The king of clay reclaims his throne
And so Rafael Nadal is back ruling his clay-court kingdom and we shouldn't be remotely surprised.
To close the red-shale season unbeaten, with a perfect record from his seven matches at Roland Garros, emphasised his superiority on the slowest surface.
His win over Robin Soderling, in a dominant final performance, also emphasised that his defeat in 2009 - his only loss in six years here - probably requires an asterisk in the history books.
He went for almost an entire year without a title - from Rome 2009 to Monte Carlo 2010 - but now he has won four in a row, three Masters and one major.
The barren spell was similar, in many ways, to that endured by Roger Federer from October 2008 to Madrid 2009. The Swiss predictably rebounded by winning the French and Wimbledon last summer and Nadal appears more than capable of managing the same feat.
Collapsing to the ground not once but twice emphasised the importance of this victory and the importance of the journey he has taken.
Nadal joined Bjorn Borg as the only man to have won five or more French Open titles. Photograph: AP.
We love to watch sports stars rise to the top and we love to see them dominate. But there is something even more addictive about watching a deposed champion scale the heights once more.
Was I the only one concerned when watching Nadal at the end of last year, giving everything at the ATP World Tour Finals but finishing bottom of his group?
Not writing him off, not saying he was finished, just concerned.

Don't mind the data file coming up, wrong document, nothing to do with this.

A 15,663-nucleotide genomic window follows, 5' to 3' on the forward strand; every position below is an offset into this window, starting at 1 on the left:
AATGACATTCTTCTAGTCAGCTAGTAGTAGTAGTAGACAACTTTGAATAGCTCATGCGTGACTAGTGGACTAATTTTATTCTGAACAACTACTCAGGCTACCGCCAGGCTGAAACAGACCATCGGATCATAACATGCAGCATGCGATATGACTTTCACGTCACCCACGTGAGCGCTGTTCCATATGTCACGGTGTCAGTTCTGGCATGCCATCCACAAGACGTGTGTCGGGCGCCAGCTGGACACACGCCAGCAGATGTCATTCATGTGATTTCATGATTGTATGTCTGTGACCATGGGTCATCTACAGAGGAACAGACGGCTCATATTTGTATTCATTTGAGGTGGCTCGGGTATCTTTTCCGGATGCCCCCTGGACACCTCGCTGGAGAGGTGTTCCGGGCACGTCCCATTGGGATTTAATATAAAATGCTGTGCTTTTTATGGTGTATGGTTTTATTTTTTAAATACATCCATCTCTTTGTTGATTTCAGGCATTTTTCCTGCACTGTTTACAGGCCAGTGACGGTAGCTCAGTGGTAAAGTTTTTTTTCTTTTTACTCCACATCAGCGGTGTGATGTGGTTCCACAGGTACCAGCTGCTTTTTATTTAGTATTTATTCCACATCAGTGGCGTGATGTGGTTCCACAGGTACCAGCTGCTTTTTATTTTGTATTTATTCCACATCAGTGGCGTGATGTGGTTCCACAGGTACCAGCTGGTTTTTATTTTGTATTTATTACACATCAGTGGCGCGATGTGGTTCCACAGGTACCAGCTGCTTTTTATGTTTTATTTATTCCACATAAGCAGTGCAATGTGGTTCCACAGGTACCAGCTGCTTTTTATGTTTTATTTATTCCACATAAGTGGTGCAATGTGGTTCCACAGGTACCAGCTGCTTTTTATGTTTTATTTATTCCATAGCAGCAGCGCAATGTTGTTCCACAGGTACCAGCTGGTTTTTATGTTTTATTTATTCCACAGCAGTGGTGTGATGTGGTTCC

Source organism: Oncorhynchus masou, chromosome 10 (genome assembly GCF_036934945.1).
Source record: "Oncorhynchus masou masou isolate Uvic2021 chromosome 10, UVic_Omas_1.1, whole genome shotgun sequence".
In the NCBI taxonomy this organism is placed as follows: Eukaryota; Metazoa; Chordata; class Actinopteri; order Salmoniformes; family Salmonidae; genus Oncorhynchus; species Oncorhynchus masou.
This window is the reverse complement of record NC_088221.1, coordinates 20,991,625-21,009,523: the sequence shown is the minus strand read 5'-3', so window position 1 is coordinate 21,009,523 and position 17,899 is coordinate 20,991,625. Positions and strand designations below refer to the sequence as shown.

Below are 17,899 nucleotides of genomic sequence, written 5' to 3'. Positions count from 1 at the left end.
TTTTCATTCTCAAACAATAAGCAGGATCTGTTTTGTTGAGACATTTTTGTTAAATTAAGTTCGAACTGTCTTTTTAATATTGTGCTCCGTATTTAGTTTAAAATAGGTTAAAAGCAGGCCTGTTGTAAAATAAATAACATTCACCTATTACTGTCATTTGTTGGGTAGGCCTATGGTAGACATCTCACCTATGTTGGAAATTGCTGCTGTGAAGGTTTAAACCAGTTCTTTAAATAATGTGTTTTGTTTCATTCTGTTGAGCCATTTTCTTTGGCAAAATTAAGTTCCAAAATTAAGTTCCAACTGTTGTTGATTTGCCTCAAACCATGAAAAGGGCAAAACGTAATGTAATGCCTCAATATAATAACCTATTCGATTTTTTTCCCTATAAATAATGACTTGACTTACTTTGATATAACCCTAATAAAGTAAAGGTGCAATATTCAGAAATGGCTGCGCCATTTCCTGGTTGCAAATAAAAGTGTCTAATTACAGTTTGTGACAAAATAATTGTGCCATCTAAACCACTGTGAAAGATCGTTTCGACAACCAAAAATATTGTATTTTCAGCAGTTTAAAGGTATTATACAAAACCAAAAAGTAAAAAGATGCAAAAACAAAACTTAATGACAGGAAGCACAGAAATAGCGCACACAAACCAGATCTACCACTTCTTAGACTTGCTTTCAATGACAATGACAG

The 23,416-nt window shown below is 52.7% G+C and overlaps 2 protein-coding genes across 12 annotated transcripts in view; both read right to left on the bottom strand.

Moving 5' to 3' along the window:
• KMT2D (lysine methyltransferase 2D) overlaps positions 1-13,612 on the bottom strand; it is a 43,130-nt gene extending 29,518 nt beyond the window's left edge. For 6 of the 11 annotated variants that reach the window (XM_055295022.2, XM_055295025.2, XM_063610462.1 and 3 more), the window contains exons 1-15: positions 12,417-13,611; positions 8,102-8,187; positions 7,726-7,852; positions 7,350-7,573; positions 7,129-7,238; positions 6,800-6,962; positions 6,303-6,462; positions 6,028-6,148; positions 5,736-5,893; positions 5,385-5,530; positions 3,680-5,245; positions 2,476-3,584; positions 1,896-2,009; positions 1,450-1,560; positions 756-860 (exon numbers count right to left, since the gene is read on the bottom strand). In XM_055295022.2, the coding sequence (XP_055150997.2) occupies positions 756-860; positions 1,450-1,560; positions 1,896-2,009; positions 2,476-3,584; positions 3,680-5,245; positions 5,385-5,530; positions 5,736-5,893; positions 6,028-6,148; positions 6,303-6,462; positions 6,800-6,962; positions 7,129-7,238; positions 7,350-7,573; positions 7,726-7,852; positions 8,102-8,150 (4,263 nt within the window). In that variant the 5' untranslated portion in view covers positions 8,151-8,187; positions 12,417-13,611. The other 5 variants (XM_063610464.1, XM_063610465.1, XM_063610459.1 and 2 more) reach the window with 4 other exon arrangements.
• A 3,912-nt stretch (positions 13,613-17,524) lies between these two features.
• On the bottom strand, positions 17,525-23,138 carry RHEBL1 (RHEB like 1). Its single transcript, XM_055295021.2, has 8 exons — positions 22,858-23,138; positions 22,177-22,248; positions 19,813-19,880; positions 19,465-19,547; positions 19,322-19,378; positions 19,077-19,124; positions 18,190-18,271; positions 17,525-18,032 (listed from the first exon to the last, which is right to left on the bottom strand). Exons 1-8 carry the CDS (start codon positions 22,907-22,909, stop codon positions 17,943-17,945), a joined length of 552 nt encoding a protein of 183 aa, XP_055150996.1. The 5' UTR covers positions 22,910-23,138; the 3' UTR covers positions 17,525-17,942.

This wasn't the same Rafa. The same gusto, the same determination, but not the same Rafa.
Did he have doubts himself?
"Sure, I had doots" he admitted, with one of his endearing 'Rafa-isms'. "Everybody has doots."
But all doubts were banished at Roland Garros 2010, where he also reclaimed the world number one ranking from Federer. We saw the familiar sight - as in Monte Carlo, Rome and Madrid - of Nadal dominating on the clay, bruising opponents physically and mentally.
His opponents threw everything - especially Lleyton Hewitt, Thomaz Bellucci and Nicolas Almagro, as well as Jurgen Melzer in the third set of the semi - but they didn't win a set between them as Nadal racked up his fifth French Open title and his seventh Grand Slam.
Robin Soderling ran him close in the first set of the final and the early exchanges of the second but even his head started to slump in the third. He clocked the inevitability as we all did, although impressively he fought to the end.
He had a terrific tournament, including one of the performances of the year so far to beat Federer in the quarter-finals, and I really hope he carries this form on to other surfaces.
Never beyond the fourth round of Wimbledon before and - get this - never beyond the second round of the Australian Open, a man with his gifts should be a major threat on all surfaces.
It wasn't a classic French Open but the enduring images will be of two likeable Europeans who couldn't stop smiling. And the glow created by the beaming faces of champions Rafa Nadal and Francesca Schiavone could have illuminated the darkest of nights.